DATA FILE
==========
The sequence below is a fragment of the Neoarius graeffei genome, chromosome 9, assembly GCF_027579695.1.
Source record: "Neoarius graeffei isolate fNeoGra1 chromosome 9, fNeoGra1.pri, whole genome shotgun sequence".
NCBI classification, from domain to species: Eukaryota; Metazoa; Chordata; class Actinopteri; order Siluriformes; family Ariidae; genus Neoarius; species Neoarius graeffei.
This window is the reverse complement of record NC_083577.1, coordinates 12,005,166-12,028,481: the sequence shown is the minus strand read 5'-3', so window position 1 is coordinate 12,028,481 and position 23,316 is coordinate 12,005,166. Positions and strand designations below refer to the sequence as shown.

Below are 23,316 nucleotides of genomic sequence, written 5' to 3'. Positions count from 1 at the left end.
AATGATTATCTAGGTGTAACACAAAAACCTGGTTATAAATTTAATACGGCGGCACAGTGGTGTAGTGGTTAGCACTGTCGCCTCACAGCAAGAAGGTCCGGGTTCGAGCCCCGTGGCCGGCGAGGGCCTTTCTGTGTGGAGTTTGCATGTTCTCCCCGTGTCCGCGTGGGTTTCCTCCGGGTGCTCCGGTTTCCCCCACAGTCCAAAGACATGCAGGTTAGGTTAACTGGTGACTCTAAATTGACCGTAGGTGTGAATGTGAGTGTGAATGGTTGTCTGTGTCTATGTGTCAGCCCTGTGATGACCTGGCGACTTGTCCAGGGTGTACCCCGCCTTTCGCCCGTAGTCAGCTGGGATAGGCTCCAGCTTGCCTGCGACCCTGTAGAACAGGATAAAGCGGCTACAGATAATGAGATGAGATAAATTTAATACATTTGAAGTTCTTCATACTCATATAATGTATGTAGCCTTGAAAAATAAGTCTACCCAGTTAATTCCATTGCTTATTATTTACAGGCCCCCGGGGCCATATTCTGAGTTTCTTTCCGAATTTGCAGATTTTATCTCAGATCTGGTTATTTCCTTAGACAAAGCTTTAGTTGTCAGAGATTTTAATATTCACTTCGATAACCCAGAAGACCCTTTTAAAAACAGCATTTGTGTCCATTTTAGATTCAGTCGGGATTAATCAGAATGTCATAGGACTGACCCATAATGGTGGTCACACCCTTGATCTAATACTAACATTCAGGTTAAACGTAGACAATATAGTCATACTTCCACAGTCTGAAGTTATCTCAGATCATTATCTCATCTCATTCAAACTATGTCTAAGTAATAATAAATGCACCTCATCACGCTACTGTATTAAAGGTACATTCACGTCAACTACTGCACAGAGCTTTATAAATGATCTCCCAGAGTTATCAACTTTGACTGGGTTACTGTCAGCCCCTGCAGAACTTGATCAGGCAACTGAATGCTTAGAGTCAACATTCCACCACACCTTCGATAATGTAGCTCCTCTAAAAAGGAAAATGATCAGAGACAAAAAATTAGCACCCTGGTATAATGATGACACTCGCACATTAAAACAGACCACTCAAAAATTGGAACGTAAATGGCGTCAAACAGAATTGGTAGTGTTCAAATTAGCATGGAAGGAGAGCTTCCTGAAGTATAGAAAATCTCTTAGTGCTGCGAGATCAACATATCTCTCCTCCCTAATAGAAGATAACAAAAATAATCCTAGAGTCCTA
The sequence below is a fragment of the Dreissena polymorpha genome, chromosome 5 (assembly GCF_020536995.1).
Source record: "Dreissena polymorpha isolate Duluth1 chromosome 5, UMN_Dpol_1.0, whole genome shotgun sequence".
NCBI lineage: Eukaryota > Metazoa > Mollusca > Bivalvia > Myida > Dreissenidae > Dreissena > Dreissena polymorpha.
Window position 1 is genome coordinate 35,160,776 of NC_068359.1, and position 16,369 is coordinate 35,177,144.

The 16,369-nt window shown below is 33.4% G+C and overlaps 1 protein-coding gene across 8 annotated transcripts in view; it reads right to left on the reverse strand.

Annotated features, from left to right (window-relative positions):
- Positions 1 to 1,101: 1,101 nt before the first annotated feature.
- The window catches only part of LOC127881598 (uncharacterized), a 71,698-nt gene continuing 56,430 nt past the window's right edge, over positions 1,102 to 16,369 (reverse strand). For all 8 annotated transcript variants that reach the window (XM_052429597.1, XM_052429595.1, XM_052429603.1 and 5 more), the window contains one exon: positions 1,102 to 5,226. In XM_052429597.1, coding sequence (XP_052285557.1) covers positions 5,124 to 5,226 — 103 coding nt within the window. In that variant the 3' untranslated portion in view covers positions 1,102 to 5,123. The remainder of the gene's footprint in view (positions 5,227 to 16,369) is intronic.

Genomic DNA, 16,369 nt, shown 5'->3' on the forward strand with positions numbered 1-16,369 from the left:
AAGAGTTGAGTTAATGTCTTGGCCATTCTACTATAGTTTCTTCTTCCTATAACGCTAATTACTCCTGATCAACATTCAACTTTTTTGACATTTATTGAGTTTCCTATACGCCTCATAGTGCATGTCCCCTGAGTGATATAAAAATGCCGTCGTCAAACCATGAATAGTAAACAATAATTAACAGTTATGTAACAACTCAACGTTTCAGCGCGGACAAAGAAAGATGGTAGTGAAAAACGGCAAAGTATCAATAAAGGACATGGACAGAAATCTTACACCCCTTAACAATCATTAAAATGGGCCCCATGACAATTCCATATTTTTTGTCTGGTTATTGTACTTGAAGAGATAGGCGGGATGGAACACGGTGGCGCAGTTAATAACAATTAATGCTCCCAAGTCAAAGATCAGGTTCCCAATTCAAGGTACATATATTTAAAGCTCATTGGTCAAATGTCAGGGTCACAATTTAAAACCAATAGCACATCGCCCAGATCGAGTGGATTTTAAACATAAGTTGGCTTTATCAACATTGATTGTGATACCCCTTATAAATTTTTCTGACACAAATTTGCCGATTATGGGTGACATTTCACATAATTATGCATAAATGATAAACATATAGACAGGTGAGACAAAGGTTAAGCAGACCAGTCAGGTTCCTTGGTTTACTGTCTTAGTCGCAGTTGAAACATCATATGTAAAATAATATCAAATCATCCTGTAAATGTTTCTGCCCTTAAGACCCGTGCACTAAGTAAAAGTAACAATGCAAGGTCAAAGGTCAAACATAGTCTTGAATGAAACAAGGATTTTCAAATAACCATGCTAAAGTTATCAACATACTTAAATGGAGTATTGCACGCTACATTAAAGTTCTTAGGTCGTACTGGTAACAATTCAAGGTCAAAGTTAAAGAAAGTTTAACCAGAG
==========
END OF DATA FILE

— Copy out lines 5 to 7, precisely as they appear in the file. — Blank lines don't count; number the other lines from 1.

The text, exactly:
Below are 23,316 nucleotides of genomic sequence, written 5' to 3'. Positions count from 1 at the left end.
AATGATTATCTAGGTGTAACACAAAAACCTGGTTATAAATTTAATACGGCGGCACAGTGGTGTAGTGGTTAGCACTGTCGCCTCACAGCAAGAAGGTCCGGGTTCGAGCCCCGTGGCCGGCGAGGGCCTTTCTGTGTGGAGTTTGCATGTTCTCCCCGTGTCCGCGTGGGTTTCCTCCGGGTGCTCCGGTTTCCCCCACAGTCCAAAGACATGCAGGTTAGGTTAACTGGTGACTCTAAATTGACCGTAGGTGTGAATGTGAGTGTGAATGGTTGTCTGTGTCTATGTGTCAGCCCTGTGATGACCTGGCGACTTGTCCAGGGTGTACCCCGCCTTTCGCCCGTAGTCAGCTGGGATAGGCTCCAGCTTGCCTGCGACCCTGTAGAACAGGATAAAGCGGCTACAGATAATGAGATGAGATAAATTTAATACATTTGAAGTTCTTCATACTCATATAATGTATGTAGCCTTGAAAAATAAGTCTACCCAGTTAATTCCATTGCTTATTATTTACAGGCCCCCGGGGCCATATTCTGAGTTTCTTTCCGAATTTGCAGATTTTATCTCAGATCTGGTTATTTCCTTAGACAAAGCTTTAGTTGTCAGAGATTTTAATATTCACTTCGATAACCCAGAAGACCCTTTTAAAAACAGCATTTGTGTCCATTTTAGATTCAGTCGGGATTAATCAGAATGTCATAGGACTGACCCATAATGGTGGTCACACCCTTGATCTAATACTAACATTCAGGTTAAACGTAGACAATATAGTCATACTTCCACAGTCTGAAGTTATCTCAGATCATTATCTCATCTCATTCAAACTATGTCTAAGTAATAATAAATGCACCTCATCACGCTACTGTATTAAAGGTACATTCACGTCAACTACTGCACAGAGCTTTATAAATGATCTCCCAGAGTTATCAACTTTGACTGGGTTACTGTCAGCCCCTGCAGAACTTGATCAGGCAACTGAATGCTTAGAGTCAACATTCCACCACACCTTCGATAATGTAGCTCCTCTAAAAAGGAAAATGATCAGAGACAAAAAATTAGCACCCTGGTATAATGATGACACTCGCACATTAAAACAGACCACTCAAAAATTGGAACGTAAATGGCGTCAAACAGAATTGGTAGTGTTCAAATTAGCATGGAAGGAGAGCTTCCTGAAGTATAGAAAATCTCTTAGTGCTGCGAGATCAACATATCTCTCCTCCCTAATAGAAGATAACAAAAATAATCCTAGAGTCCTA
The sequence below is a fragment of the Dreissena polymorpha genome, chromosome 5 (assembly GCF_020536995.1).